How to keep your company car tax bill low
From choosing a greener car to knowing which options to avoid, follow our top tips to pay less in company car tax every month – and all completely legally...
Having a company car is great, but paying the tax for it each month – not so much. However, there are ways to take the sting out of your monthly Benefit-in-Kind (BiK) bill, and these smart choices are completely within the rules.
Here, we'll look at what you can do to lower your monthly company car tax bill.
Choose an electric car
The easiest way to cut your company car tax bill is to choose an electric car.
Electric cars – including electric SUVs – attract a BiK rate of just 2%, and that rate will remain static until April 2025, so an electric company car is hugely cheap in tax. After that point, electric cars will still be cheaper to run than combustion-engined equivalents, with the BiK rate for electric cars increasing to 3% from April 2025, and then rising 1% every year thereafter, up to a maximum of 5% in 2027-28.
Avoid choosing expensive options
Company car drivers pay tax the P11D value of their car, which is the on-the-road price, minus the cost of registration and the first year's VED (road tax). This price includes the cost of options, so if you get a bit tick-happy with the options list, the price of the car will go up, and so will the amount you’ll have to pay in company car tax.
The wise choice is a car that’s well equipped as standard, so there’s no need to add options. Some brands offer versions of popular models specifically geared towards business drivers, which have some of their most popular options included in the price.
Avoid big alloy wheels
The official WLTP emissions tests dictate that manufacturers must quote CO2 figures for cars that are standard and those that have options fitted, such as large alloys. These can add weight and rolling resistance, thereby increasing emissions.
So while they might look good, you’ll pay through the nose for them every single month. For example, the Audi Q3 35 TDI S tronic Technik SUV rides on 17-inch alloys, and emits 133g/km of CO2. The Q3 35 TDI S tronic Black Edition has the same engine and gearbox, but runs on cool-looking 19-inch alloy wheels. It emits 140g/km, which is enough to push the car up by two tax bands.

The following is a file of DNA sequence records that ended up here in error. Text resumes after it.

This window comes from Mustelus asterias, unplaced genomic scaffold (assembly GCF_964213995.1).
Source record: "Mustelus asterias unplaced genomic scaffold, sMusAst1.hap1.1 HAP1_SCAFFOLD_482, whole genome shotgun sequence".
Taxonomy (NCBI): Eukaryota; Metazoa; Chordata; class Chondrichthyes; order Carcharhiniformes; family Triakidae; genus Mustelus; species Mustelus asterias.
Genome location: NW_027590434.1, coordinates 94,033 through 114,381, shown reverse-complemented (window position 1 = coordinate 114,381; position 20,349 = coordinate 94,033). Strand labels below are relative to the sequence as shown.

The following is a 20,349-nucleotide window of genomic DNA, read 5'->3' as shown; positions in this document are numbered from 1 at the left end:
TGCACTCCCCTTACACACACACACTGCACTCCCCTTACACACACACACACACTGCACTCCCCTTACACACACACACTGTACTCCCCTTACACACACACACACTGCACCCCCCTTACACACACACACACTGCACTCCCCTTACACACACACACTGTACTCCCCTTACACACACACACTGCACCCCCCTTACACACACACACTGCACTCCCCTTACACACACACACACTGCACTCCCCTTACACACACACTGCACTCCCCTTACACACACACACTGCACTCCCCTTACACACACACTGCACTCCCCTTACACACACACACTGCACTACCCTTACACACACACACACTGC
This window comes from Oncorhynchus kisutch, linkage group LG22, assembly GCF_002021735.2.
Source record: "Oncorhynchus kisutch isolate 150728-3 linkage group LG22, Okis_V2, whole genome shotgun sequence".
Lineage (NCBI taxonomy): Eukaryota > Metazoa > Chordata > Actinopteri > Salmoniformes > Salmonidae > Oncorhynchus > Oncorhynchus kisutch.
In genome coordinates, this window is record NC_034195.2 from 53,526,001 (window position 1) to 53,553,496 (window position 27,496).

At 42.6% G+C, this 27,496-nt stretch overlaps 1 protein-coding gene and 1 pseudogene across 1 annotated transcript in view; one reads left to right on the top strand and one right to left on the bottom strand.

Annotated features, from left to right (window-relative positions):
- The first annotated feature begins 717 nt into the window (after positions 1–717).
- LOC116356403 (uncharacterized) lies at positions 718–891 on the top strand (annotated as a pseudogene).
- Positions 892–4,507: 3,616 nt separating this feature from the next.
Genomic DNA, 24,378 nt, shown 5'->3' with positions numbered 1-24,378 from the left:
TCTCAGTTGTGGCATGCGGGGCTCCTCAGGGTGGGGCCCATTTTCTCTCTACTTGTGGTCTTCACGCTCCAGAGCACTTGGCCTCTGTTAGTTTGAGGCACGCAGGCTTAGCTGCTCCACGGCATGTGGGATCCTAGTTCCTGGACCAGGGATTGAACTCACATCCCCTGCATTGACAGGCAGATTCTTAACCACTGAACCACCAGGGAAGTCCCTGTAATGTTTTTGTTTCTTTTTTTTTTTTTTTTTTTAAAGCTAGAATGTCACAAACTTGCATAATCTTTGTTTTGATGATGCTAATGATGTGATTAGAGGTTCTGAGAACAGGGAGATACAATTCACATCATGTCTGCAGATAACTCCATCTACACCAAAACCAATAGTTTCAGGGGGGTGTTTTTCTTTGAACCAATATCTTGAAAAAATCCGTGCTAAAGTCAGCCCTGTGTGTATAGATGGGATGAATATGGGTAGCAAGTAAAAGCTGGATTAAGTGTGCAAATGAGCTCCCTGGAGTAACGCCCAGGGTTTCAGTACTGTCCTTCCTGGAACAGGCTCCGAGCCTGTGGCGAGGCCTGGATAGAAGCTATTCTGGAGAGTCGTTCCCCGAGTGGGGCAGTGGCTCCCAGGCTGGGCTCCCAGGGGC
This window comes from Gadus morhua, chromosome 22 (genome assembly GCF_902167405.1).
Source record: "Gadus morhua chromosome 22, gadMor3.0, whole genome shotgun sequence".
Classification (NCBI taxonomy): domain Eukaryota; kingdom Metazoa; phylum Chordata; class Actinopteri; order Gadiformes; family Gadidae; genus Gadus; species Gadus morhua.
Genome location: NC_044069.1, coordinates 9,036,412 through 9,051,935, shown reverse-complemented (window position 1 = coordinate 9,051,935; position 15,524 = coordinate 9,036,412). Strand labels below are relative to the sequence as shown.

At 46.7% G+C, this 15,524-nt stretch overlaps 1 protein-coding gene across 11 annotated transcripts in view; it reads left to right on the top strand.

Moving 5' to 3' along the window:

Use a pool car
When is a company car not a company car? When it's a pool car.
That’s because a pool car is one that the company provides for you to do your business miles in, but not commuting or private mileage. Therefore it isn’t considered a benefit, which means you pay precisely zero Benefit-in-Kind tax on it.
The downside is that you’ll need to use your own car (and fuel) to get to and from work, or get the bus. But if you don’t live too far from the office and the area in which you live is well served by shops and leisure facilities, then a company car could be an expense that you actually don’t need.
Clearly, this won’t suit everyone, but if you fall into this bracket you could save a lot of money by skipping the company car and just hiring a car when you need one. Car clubs also provide cost-effective and convenient short-term car usage.
Drive a pick-up truck
Pick-up trucks are truly versatile vehicles these days, especially if you choose a double-cab model, because they can be working transport during the week, and family cars at the weekend. Why are we mentioning them here, though? Well, because they’re categorised as light commercial vehicles, they are taxed differently from ordinary cars.
How differently? Well, the pick-up must have a payload of at least a tonne and be available for private miles as well as business use. If it is, the driver pays tax on £3600 (during the 2022/23 tax year). So for a 40% taxpayer, a pick-up will set them back £120 per month.
And if that same taxpayer chooses a conventional estate car such as an Audi A4 Avant 40 TDI quattro Sport, which has a P11D of £42,550, they’ll be paying £468.08 per month. Choosing the pick-up would save them £348.08 each and every month.
Be wary, though, because if the pick-up truck you're looking at cannot carry a tonne, then it is categorised under conventional CO2-based BiK rules. For example, a new Ford Ranger Raptor looks super-tough and cool, but has a payload of much less than 1000kg. And it has a twin-turbo 3.0-litre V6 petrol engine, so emissions are somewhat high. It has a P11d value of £56.971, which equates to a monthly bill for a 40% taxpayer of £702.67. Ouch.
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